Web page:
cyver universe info desk

cyver universe info desk
 

Some years ago during lunch, sitting at a table besides me, two n00b-computer-scientists, young lads who just had started their first term of studies, had a conversation about the World Wide Web (WWW). Consensus between them was that HTML was dead, and that Flash was the future. Period. Now, some years later, have a look at the websites of hardcore top-notch coders and you’ll never find Flash, but clear-as-glass HTML or XML. It of course is another thing with commercial company websites, agreed. But we are talking cyberculture in a holistical sense here, not PR or marketing stuff. The point I want to make is, that despite of the convergence of Internet services, despite the fusion of different online media into combined interfaces, “older technologies” still maintain important positions within the culture and everyday social practice of online communities.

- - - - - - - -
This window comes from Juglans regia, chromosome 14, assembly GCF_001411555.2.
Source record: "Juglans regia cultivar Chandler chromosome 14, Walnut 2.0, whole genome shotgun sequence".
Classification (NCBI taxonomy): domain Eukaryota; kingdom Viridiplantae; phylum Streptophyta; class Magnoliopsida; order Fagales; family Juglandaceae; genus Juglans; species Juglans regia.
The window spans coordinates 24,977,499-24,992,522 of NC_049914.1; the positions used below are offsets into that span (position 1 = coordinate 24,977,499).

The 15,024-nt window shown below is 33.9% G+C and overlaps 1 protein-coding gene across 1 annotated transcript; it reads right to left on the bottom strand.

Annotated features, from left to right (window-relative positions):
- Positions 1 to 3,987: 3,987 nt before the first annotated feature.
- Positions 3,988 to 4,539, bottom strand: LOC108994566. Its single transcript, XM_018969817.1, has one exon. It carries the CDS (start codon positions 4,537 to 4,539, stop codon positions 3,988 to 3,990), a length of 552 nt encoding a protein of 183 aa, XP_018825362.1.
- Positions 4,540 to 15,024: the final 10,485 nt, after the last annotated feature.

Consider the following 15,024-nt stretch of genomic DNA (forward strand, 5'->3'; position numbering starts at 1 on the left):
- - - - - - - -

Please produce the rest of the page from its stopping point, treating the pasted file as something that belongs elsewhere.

Although the metaverse roadmap clearly prophesies the 3D-future of the WWW, and although—quite rightly, I think—it takes Second Life (SL) as an example for this direction, SL with its fused spaces of interaction, does not render common WWW applications superfluous. As an example, SL-veteran, businessman, and top-of-the-heap artist Detect Surface has his own Sim, the (SLurl:) City of Abaddon, the SL-analogon to a WWW-website. Nevertheless simultaneously he runs a weblog and today breezed online the cyver universe info desk, a forum.
 

Only the complementary utilization of a wealth of media of interaction, both asynchronous, synchronous, and even parallel, sometimes dubbed multitasking, allows the density of online interaction to grow beyond the critical point, from which on it is legitimate to speak of community, social structure, and culture. Each medium features particular qualities, advantages and drawbacks to particular contexts. Acordingly media are chosen in respect to the social and technical needs of specific situations of interaction. More often than not multiple media are used at the same time. (cf. Knorr 2006)
 

initially via entry at detect surface

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